Destination Guide #8: Skiing at Yuzawa, Niigata

With Niseko and Hakuba getting more crowded with tourists, where are the other options for a quick ski/snowboard trip? We spent a few days at Yuzawa this season and enjoyed the spacious slopes, as well as “owning” the slopes most of the time.

Located about an hour and half away from Tokyo via Shinkansen, Yuzawa is frequented by Tokyo-ites over the weekend for a quick Japow fix. Known as “Snow Country”, the resort town is known for its hot springs, ski areas and sake!

Posing at Gala Yuzawa


Yuzawa area is home to 12 unique ski resorts, with many other resorts scattered beyond. You are literally spoilt for choice here. One of the largest ski resorts, Gala Yuzawa, has its own Shinkasen station “Gala Yuzawa”.

Most of the resorts are nearby “Echigo Yuzawa” Shinkasen station. Echigo Yuzawa is a good base, with many amenities within walking distance from the station. The onsen street is a quaint charming town featuring traditional Japanese houses, snow-capped roofs and lots of local eateries. There is also a ski shuttle that brings you to various resorts.

The view right in front of Echigo Yuzawa station.
  • I stayed at Yuzawa Grand Hotel during my trip, which was within walking distance from the Echigo Yuzawa Shinkasen station.
  • The hotel is a shuttle stop for the Naspa-Gala-Yuzawa Kogen shuttle bus. It also has 2 in-house onsens!
  • During my trip, I visited Gala Yuzawa, Kagura, Ishiuchi Maruyama and Yuzawa Kogen ski fields.

Gala Yuzawa

Gala Yuzawa chair lifts
  • This ski resort is the easiest to access from Tokyo – after all it has its own Shinkasen station – and many visitors and locals visit for a day trip to get a quick ski or snowboard fix.
  • Gala Yuzawa is a huge resort and is linked to Yuzawa Kogen on the left and Ishiuchi Maruyama on the right. A three-mountain pass is available for those who would like to venture the connecting trails to the other resorts.
  • You can rent your gear at the resort, as well as engage English-speaking instructors from Canyons.
  • We had our lesson there and the instructor was good, although the 2-hour private lesson was priced more expensive than some of the others we came across later on.


When the snow was so deep at Kagura…
  • Kagura is a huge ski field that is linked to Mount Naeba (which is about an hour’s drive away from Echigo Yuzawa town).
  • We accessed the slopes from the Mitsumata Ropeway and skied the right part (Kagura) side of the mountain.
  • The area is huge and there are many trails to explore. Similarly, you may need to take a number of lifts to reach to your destination. Complex trail aside, I think this is a good area to explore for more than a day.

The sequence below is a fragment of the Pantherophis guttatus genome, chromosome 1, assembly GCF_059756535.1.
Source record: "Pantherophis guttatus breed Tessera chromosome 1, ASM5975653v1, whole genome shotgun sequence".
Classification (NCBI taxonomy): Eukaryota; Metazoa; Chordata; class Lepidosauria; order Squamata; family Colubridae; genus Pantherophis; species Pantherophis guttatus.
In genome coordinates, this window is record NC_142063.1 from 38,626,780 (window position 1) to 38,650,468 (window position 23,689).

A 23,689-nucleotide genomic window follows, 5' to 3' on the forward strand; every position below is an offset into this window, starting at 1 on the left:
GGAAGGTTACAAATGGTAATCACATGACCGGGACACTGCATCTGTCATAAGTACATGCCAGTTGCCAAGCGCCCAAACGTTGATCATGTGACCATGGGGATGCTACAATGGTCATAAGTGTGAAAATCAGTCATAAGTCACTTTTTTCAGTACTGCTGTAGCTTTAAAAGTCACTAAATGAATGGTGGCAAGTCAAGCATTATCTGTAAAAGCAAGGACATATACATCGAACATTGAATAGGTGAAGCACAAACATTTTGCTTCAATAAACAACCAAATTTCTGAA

• Kagura seems to get more powder, especially at the northeast area, so I think this is perfect for those looking for ungroomed runs.

Ishiuchi Maruyama

View after getting off the Sunrise Express gondola at Ishiuchi Maruyama
  • Our favourite ski fields out of those that we visited because of the alpine town vibes. Every area is littered with cafes and eateries. There is even a yakiniku restaurant and a local izakaya located mid mountain.
  • The gondola system was revamped in 2018/2019 season and looks quite state-of-art.
  • The trails are groomed, so powderhounds with a preference for ungroomed or off-piste may not enjoy this resort as much as us.

Yuzawa Kogen

View of Yuzawa Kogen from the base camp. There was almost no one at around 9am. We managed to catch first tracks at Yuzawa Kogen even at 9.40am.
  • This ski field is nearest to Echigo Yuzawa Shinkasen station.
  • However, it is very small with limited trails. We felt quite bored after a couple of hours there. Probably a good place to focus on learning, as it is not crowded at all and features very wide slopes.


  • We rented a car when we were in Echigo Yuzawa, but considering the distance from the various ski resorts, it is possible to navigate around via the shuttles. Most of the established ski fields have rental shops nearby, so you could rent near the ski resort before heading up the slopes.
  • There are plenty of rental shops at Yuzawa, therefore pre-booking is not necessary. We recommend Yuzawa Ski House, which is located across the road from Yuzawa Kogen at the onsen street.
  • The main onsen street is littered with eateries, so there is no need to venture outside of the town. In fact, the Echigo Yuzawa station is populated with local eateries and stores selling omiyage. At the back of the station, there is a sake museum (Ponshukan) where you could go for sake tasting.
  • Check your hotel to see if they sell discounted ski passes. Yuzawa Grand Hotel had great discounts for various ski resorts. Also, most ski fields at Yuzawa do not have the tap-in-tap-out system like Niseko or Hakuba. Sometimes, the guys at the chairlifts do not ask for your pass.
Sake tasting at Ponshukan, located inside Echigo Yuzawa station

List of English-speaking schools at Yuzawa

Eateries to check out

Desserts at Hatago Isen.
  • Eateries at Echigo Yuzawa Shinkasen station
  • Kikushin – This eatery across the road from Echigo Yuzawa station is well known for their Soba with Tempura.
  • 居酒屋 ゆた – A simple local izakaya with no English menu but the chef serves delicious food!
  • Taikohen – Popular yakiniku place that requires reservation.
  • Hatago Isen – This is an onsen resort but their cafe serves delicious onsen coffee and cakes. Apparently, they serve Omakase dinner too.

Planning a ski trip to Japan? Check out my other posts!

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